I took a walk on a hot afternoon. Book Chat Man Mark was sitting on the shaded sidewalk near the convenience store—his usual spot to read, drink malt liquor and hold court with his friends. It is also the place where I routinely engage him about the book he is currently reading, including, recently, one of mine, The Great Birthright. He said he loved it.
There Mark was drinking his customary malt liquor and talking to three other homeless men. One sat near Mark. The other two stood. The sitting man was drinking a fifth of Old Crow. Presumably, he was sharing the bottle with the two standing men because it was half gone. Or maybe he was drinking the whole damn thing himself.
Mark greeted me warmly. I asked him if he’d spent the $20 gift certificate to the local bookstore I’d given him in appreciation for his reading my novel.
He had not. He was saving it and going to give his female friend first crack at it. She had her eye on a special Bible at the store.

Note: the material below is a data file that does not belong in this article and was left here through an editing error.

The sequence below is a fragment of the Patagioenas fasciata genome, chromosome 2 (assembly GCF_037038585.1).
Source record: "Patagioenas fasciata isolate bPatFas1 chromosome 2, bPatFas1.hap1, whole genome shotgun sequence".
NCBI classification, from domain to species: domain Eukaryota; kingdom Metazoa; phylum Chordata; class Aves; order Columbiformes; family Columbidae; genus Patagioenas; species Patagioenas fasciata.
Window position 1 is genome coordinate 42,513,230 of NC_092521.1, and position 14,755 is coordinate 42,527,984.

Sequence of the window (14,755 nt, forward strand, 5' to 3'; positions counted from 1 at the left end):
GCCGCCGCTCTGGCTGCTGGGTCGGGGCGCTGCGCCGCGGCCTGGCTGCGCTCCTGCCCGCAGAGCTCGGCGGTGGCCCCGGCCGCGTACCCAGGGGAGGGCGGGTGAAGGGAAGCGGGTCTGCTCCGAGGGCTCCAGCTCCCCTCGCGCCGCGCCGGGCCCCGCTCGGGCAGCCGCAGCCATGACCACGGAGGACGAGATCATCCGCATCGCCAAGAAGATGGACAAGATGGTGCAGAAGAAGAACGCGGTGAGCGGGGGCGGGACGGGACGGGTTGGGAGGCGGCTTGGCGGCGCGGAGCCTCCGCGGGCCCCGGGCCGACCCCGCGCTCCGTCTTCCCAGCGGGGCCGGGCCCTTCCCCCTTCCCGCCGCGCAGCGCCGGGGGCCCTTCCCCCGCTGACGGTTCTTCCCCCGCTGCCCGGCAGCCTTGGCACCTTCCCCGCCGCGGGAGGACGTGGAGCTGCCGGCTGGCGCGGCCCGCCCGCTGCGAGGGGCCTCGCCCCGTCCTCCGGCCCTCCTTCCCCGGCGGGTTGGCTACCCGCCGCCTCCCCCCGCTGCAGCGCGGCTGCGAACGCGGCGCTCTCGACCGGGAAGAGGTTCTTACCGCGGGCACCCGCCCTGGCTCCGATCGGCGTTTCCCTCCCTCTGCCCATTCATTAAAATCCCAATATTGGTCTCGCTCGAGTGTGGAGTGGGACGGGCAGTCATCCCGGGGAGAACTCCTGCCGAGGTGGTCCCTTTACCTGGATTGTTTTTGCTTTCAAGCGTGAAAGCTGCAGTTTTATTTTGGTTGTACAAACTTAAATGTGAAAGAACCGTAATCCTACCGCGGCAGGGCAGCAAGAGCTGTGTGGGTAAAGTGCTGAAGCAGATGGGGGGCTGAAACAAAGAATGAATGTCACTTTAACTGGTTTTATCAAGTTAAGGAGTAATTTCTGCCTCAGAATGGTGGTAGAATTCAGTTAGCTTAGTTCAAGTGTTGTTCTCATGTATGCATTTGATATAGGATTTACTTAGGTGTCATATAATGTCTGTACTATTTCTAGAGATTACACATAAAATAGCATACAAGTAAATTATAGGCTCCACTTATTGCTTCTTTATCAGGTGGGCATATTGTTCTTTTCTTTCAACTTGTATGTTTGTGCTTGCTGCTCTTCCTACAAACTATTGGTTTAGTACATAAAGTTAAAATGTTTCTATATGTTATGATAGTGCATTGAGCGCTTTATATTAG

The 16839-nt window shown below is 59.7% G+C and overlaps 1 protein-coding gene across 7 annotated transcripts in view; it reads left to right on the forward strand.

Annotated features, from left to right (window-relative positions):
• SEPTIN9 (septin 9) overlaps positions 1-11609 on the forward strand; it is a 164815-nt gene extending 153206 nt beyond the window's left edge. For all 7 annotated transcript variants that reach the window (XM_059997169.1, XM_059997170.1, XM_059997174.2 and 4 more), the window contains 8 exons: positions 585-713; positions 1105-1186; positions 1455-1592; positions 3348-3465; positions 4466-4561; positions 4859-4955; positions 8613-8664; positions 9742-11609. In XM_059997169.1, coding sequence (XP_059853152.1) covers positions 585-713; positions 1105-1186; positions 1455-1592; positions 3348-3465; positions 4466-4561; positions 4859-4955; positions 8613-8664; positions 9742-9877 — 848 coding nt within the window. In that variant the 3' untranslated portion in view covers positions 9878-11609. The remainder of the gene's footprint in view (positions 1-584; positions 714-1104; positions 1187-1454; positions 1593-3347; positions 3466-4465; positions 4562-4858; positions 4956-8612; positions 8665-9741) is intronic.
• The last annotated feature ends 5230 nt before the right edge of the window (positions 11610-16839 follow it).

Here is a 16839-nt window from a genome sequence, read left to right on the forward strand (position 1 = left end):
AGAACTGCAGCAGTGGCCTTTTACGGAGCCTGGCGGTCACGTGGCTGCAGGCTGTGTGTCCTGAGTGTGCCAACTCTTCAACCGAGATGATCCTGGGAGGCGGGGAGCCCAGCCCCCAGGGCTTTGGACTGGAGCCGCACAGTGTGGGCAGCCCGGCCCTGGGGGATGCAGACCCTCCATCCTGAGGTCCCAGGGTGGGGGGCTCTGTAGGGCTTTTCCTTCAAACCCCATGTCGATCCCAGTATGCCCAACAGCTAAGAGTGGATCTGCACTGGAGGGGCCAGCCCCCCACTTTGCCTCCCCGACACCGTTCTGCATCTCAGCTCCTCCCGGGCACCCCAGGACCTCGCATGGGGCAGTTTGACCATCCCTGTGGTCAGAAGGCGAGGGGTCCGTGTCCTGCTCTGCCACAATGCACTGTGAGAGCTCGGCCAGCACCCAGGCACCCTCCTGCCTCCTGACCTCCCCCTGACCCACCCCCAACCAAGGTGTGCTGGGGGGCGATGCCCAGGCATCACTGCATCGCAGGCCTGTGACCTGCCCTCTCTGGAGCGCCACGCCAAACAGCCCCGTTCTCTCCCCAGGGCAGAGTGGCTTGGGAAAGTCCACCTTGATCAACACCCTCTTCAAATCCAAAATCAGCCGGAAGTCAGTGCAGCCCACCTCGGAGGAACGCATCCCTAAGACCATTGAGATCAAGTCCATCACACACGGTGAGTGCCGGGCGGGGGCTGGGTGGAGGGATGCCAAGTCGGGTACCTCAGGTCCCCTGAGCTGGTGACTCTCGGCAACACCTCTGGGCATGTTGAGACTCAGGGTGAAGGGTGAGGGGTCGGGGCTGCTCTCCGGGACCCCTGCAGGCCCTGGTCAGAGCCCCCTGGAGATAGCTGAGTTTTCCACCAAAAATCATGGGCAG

Mark introduced me to his friends as The Author and they reacted like I was famous. He obviously had told them about me and finding my book in a street library and then me seeing him reading it while he waited to redeem cans and bottles.
The five of us then embarked on a very spirited conversation about the merits of finding random books in street libraries. Mark said he just knew that in the very near future he was going to find one that was going to change his life. I told him I feel like that all the time.
At some point, I was tempted to ask Mark and the men about their journeys to this sidewalk, but the timing didn’t seem right. Perhaps another time. Perhaps never. I still feel strange broaching this subject in the context of being a writer interested in their journeys. Mark seems like a born storyteller so I may need to get over it. Maybe pay or barter for his time.
I had to go. The men said goodbye and called me brother.
Oh really? Then why wasn’t I offered a belt off the Old Crow? We’re all literary men, right?